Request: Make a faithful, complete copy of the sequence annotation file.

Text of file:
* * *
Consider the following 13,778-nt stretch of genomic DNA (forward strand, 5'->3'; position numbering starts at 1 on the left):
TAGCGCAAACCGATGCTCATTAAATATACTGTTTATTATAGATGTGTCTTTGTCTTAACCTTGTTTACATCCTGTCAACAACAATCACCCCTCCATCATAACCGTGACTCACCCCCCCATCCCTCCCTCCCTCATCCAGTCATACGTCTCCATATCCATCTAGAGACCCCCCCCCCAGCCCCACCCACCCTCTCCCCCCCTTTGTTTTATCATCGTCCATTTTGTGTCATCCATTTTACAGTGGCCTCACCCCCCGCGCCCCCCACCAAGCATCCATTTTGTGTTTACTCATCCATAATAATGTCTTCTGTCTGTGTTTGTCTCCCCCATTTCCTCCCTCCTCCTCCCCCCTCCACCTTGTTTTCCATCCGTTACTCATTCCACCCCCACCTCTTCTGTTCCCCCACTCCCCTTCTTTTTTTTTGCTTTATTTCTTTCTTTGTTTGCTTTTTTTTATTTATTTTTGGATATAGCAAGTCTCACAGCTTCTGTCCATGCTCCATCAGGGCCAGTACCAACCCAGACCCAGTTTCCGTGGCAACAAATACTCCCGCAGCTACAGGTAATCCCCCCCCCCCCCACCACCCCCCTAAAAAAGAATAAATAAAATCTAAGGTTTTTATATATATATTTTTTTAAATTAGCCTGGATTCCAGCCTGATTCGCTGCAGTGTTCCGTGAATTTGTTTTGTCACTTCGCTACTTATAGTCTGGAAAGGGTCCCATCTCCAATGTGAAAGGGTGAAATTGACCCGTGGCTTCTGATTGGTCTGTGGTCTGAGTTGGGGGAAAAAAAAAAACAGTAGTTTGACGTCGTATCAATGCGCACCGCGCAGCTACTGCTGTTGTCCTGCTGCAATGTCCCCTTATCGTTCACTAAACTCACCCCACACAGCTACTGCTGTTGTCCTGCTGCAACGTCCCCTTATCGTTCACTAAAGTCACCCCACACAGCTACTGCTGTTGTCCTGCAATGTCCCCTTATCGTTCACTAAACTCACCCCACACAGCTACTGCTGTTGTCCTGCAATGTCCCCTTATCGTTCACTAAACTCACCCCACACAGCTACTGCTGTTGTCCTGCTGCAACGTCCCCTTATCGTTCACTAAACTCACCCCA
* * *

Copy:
Consider the following 13,778-nt stretch of genomic DNA (forward strand, 5'->3'; position numbering starts at 1 on the left):
TAGCGCAAACCGATGCTCATTAAATATACTGTTTATTATAGATGTGTCTTTGTCTTAACCTTGTTTACATCCTGTCAACAACAATCACCCCTCCATCATAACCGTGACTCACCCCCCCATCCCTCCCTCCCTCATCCAGTCATACGTCTCCATATCCATCTAGAGACCCCCCCCCCAGCCCCACCCACCCTCTCCCCCCCTTTGTTTTATCATCGTCCATTTTGTGTCATCCATTTTACAGTGGCCTCACCCCCCGCGCCCCCCACCAAGCATCCATTTTGTGTTTACTCATCCATAATAATGTCTTCTGTCTGTGTTTGTCTCCCCCATTTCCTCCCTCCTCCTCCCCCCTCCACCTTGTTTTCCATCCGTTACTCATTCCACCCCCACCTCTTCTGTTCCCCCACTCCCCTTCTTTTTTTTTGCTTTATTTCTTTCTTTGTTTGCTTTTTTTTATTTATTTTTGGATATAGCAAGTCTCACAGCTTCTGTCCATGCTCCATCAGGGCCAGTACCAACCCAGACCCAGTTTCCGTGGCAACAAATACTCCCGCAGCTACAGGTAATCCCCCCCCCCCCCACCACCCCCCTAAAAAAGAATAAATAAAATCTAAGGTTTTTATATATATATTTTTTTAAATTAGCCTGGATTCCAGCCTGATTCGCTGCAGTGTTCCGTGAATTTGTTTTGTCACTTCGCTACTTATAGTCTGGAAAGGGTCCCATCTCCAATGTGAAAGGGTGAAATTGACCCGTGGCTTCTGATTGGTCTGTGGTCTGAGTTGGGGGAAAAAAAAAAACAGTAGTTTGACGTCGTATCAATGCGCACCGCGCAGCTACTGCTGTTGTCCTGCTGCAATGTCCCCTTATCGTTCACTAAACTCACCCCACACAGCTACTGCTGTTGTCCTGCTGCAACGTCCCCTTATCGTTCACTAAAGTCACCCCACACAGCTACTGCTGTTGTCCTGCAATGTCCCCTTATCGTTCACTAAACTCACCCCACACAGCTACTGCTGTTGTCCTGCAATGTCCCCTTATCGTTCACTAAACTCACCCCACACAGCTACTGCTGTTGTCCTGCTGCAACGTCCCCTTATCGTTCACTAAACTCACCCCA